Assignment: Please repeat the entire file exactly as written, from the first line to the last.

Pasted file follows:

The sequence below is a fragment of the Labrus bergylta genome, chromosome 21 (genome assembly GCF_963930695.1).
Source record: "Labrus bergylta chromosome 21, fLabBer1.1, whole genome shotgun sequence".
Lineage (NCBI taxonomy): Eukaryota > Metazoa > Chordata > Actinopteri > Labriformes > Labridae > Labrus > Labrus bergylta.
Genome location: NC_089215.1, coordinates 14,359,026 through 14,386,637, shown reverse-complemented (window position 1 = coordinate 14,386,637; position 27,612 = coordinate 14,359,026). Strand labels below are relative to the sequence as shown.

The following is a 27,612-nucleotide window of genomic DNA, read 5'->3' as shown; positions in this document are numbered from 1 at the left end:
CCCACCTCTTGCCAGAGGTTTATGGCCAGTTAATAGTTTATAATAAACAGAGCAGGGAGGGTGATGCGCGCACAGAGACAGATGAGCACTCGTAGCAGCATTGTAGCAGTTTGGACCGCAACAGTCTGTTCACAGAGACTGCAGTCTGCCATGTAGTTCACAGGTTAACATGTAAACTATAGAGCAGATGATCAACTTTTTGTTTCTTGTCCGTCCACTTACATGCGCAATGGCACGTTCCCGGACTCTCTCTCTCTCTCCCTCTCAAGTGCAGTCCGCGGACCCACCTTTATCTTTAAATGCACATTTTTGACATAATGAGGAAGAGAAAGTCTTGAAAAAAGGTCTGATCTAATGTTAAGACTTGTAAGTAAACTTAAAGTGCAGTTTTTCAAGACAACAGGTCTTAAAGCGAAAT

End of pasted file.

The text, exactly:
The sequence below is a fragment of the Labrus bergylta genome, chromosome 21 (genome assembly GCF_963930695.1).
Source record: "Labrus bergylta chromosome 21, fLabBer1.1, whole genome shotgun sequence".
Lineage (NCBI taxonomy): Eukaryota > Metazoa > Chordata > Actinopteri > Labriformes > Labridae > Labrus > Labrus bergylta.
Genome location: NC_089215.1, coordinates 14,359,026 through 14,386,637, shown reverse-complemented (window position 1 = coordinate 14,386,637; position 27,612 = coordinate 14,359,026). Strand labels below are relative to the sequence as shown.

The following is a 27,612-nucleotide window of genomic DNA, read 5'->3' as shown; positions in this document are numbered from 1 at the left end:
CCCACCTCTTGCCAGAGGTTTATGGCCAGTTAATAGTTTATAATAAACAGAGCAGGGAGGGTGATGCGCGCACAGAGACAGATGAGCACTCGTAGCAGCATTGTAGCAGTTTGGACCGCAACAGTCTGTTCACAGAGACTGCAGTCTGCCATGTAGTTCACAGGTTAACATGTAAACTATAGAGCAGATGATCAACTTTTTGTTTCTTGTCCGTCCACTTACATGCGCAATGGCACGTTCCCGGACTCTCTCTCTCTCTCCCTCTCAAGTGCAGTCCGCGGACCCACCTTTATCTTTAAATGCACATTTTTGACATAATGAGGAAGAGAAAGTCTTGAAAAAAGGTCTGATCTAATGTTAAGACTTGTAAGTAAACTTAAAGTGCAGTTTTTCAAGACAACAGGTCTTAAAGCGAAAT